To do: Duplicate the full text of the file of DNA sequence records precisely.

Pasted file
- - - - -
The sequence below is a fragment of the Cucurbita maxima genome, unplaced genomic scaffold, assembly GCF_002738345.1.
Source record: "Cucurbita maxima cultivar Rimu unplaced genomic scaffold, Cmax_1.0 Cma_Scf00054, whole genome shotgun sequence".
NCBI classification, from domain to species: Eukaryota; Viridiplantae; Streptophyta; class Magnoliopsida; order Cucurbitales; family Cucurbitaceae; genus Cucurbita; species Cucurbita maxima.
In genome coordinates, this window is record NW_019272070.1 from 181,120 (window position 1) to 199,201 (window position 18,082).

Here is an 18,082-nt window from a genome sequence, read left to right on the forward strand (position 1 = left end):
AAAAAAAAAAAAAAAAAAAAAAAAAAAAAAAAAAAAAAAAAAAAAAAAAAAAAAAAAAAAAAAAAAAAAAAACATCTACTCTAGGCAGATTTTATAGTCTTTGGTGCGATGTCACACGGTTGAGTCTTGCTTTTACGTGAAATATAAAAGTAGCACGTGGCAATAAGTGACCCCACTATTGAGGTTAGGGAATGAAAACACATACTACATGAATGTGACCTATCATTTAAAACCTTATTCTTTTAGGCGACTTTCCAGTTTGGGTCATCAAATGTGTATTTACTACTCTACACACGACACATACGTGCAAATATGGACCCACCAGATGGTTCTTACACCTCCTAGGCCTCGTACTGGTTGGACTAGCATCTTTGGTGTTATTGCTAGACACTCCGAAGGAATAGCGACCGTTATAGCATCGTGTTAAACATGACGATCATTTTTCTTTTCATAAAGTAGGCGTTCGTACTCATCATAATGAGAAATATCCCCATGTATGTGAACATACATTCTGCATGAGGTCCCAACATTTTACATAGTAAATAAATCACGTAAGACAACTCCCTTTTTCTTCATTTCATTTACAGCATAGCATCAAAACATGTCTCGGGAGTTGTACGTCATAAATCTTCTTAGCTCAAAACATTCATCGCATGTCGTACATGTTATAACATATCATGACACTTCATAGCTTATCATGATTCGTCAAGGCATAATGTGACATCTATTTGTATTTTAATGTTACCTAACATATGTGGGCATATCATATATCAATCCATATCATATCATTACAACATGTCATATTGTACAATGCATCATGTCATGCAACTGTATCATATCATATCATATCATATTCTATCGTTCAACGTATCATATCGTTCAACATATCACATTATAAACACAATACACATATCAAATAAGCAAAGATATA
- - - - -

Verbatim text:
The sequence below is a fragment of the Cucurbita maxima genome, unplaced genomic scaffold, assembly GCF_002738345.1.
Source record: "Cucurbita maxima cultivar Rimu unplaced genomic scaffold, Cmax_1.0 Cma_Scf00054, whole genome shotgun sequence".
NCBI classification, from domain to species: Eukaryota; Viridiplantae; Streptophyta; class Magnoliopsida; order Cucurbitales; family Cucurbitaceae; genus Cucurbita; species Cucurbita maxima.
In genome coordinates, this window is record NW_019272070.1 from 181,120 (window position 1) to 199,201 (window position 18,082).

Here is an 18,082-nt window from a genome sequence, read left to right on the forward strand (position 1 = left end):
AAAAAAAAAAAAAAAAAAAAAAAAAAAAAAAAAAAAAAAAAAAAAAAAAAAAAAAAAAAAAAAAAAAAAAAACATCTACTCTAGGCAGATTTTATAGTCTTTGGTGCGATGTCACACGGTTGAGTCTTGCTTTTACGTGAAATATAAAAGTAGCACGTGGCAATAAGTGACCCCACTATTGAGGTTAGGGAATGAAAACACATACTACATGAATGTGACCTATCATTTAAAACCTTATTCTTTTAGGCGACTTTCCAGTTTGGGTCATCAAATGTGTATTTACTACTCTACACACGACACATACGTGCAAATATGGACCCACCAGATGGTTCTTACACCTCCTAGGCCTCGTACTGGTTGGACTAGCATCTTTGGTGTTATTGCTAGACACTCCGAAGGAATAGCGACCGTTATAGCATCGTGTTAAACATGACGATCATTTTTCTTTTCATAAAGTAGGCGTTCGTACTCATCATAATGAGAAATATCCCCATGTATGTGAACATACATTCTGCATGAGGTCCCAACATTTTACATAGTAAATAAATCACGTAAGACAACTCCCTTTTTCTTCATTTCATTTACAGCATAGCATCAAAACATGTCTCGGGAGTTGTACGTCATAAATCTTCTTAGCTCAAAACATTCATCGCATGTCGTACATGTTATAACATATCATGACACTTCATAGCTTATCATGATTCGTCAAGGCATAATGTGACATCTATTTGTATTTTAATGTTACCTAACATATGTGGGCATATCATATATCAATCCATATCATATCATTACAACATGTCATATTGTACAATGCATCATGTCATGCAACTGTATCATATCATATCATATCATATTCTATCGTTCAACGTATCATATCGTTCAACATATCACATTATAAACACAATACACATATCAAATAAGCAAAGATATA